• They felt the city was looking only at the cost of infrastructure damage and litigation and not considering the value mature trees worth thousands or ten of thousands can add to property. Older, upscale neighborhoods (the San Rafael area of Pasadena, for example) often possess older, fully-grown trees that give those neighborhoods their distinct feel, as opposed to seemingly sterile neighborhoods - urban, industrial areas and newer, suburban ones -that don't have mature trees.

  • Large, mature trees are more cost effective than small trees because they absorb moisture more efficiently, reducing soil run-off. Larger trees also contribute more to reduction of carbon dioxide and also save residents money by cooling neighborhoods with their canopies, leading to lower summertime electric bills.

The city, the argument went, should include the above savings and benefits in their cost analysis for the tree mitigation.

Shenandoah Dr. and Gettysburg Cir. facing south.

In response, the city came up with three alternative plans (Plans A, B, and C), and those were laid out in a city staff report on July 8th. Plan C was the original plan from 2005 that called for the removal and replacement of 66 trees. Plan B was a plan staff came up in response to Shenandoah area residents who wanted to see the area's trees maintained. It removed the fewest trees but was the most costly because it required narrowing the street and reconfiguring driveways and sidewalks. It also included a proposal to use rubberized pavers around that could be easily removed to inspect tree roots. Estimates for Plan B ran between $365,692 and $511,100, depending on if the pavers were used or not.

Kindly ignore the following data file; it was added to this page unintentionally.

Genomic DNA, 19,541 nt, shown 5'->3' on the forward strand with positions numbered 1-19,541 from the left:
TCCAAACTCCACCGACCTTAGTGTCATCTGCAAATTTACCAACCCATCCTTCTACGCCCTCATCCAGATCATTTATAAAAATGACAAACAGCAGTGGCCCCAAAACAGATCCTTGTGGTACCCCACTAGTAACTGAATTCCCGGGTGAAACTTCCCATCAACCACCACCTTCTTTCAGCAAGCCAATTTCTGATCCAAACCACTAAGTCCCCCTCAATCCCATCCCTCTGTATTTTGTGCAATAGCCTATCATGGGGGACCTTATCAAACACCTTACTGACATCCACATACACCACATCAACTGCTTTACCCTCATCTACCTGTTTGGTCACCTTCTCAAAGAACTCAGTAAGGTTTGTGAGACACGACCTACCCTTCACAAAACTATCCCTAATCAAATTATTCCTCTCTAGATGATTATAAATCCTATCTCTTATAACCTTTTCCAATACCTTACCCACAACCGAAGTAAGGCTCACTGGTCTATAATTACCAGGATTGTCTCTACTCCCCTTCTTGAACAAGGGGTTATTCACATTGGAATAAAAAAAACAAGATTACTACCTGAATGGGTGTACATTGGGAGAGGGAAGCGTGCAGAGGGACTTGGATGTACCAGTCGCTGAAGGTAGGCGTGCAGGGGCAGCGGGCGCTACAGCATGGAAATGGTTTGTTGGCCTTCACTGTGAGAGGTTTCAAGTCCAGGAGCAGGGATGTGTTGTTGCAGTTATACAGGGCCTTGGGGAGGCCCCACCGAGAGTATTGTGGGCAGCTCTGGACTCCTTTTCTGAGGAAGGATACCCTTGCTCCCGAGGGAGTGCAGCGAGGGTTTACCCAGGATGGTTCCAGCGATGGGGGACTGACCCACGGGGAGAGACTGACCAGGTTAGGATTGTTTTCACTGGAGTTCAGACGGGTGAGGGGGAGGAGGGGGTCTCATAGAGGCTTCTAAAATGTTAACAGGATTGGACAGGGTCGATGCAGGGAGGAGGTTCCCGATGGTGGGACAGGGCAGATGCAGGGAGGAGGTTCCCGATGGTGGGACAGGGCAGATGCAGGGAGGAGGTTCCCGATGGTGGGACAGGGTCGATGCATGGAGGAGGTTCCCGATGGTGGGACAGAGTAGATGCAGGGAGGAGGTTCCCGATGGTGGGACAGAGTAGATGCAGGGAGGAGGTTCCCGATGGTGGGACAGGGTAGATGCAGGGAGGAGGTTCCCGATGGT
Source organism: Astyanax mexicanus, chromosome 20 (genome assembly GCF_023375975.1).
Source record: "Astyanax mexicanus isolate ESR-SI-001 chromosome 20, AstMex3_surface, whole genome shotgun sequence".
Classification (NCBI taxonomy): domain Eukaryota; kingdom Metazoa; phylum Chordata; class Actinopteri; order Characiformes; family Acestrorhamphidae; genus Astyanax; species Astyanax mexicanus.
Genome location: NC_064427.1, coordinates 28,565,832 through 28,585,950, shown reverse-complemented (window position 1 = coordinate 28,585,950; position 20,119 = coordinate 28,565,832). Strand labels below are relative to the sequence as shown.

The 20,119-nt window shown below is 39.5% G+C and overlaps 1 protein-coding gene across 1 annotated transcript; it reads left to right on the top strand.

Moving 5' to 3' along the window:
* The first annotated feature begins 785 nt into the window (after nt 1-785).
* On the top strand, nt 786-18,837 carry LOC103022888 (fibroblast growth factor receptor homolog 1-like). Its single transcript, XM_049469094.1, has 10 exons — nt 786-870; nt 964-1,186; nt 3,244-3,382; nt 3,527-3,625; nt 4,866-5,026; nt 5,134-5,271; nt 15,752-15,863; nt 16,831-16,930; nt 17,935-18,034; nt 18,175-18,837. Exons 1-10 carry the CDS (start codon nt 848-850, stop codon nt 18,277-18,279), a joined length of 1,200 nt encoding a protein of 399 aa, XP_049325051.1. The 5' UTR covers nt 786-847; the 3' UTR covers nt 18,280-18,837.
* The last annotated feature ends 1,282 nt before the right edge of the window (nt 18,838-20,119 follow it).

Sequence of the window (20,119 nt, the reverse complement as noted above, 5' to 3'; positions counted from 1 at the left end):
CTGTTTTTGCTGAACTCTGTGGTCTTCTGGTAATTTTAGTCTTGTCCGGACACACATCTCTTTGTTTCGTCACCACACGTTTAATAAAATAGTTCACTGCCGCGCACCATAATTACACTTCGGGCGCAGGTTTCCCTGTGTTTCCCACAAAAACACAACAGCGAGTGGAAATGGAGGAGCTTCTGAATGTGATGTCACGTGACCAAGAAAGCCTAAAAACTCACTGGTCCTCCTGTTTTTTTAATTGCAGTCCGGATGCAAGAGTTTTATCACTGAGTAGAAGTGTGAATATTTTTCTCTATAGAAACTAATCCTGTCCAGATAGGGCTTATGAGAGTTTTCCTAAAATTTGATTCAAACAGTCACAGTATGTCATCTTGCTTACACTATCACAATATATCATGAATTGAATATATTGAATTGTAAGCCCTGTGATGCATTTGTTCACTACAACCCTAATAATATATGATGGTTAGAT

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In the end, the council unanimously selected Plan A (right), which would allow for most of the remaining trees along Shenandoah to be saved. The plan approved called for the use of the rubberized pavers but did not require any reconfiguration of the street. Plan A also calls for removing portions of the sidewalk and moving them away from the existing trees. Plan A was also endorsed by The Club Homeowners Association, the neighborhood's HOA, which seemed to be very much opposed to the more costly Plan B.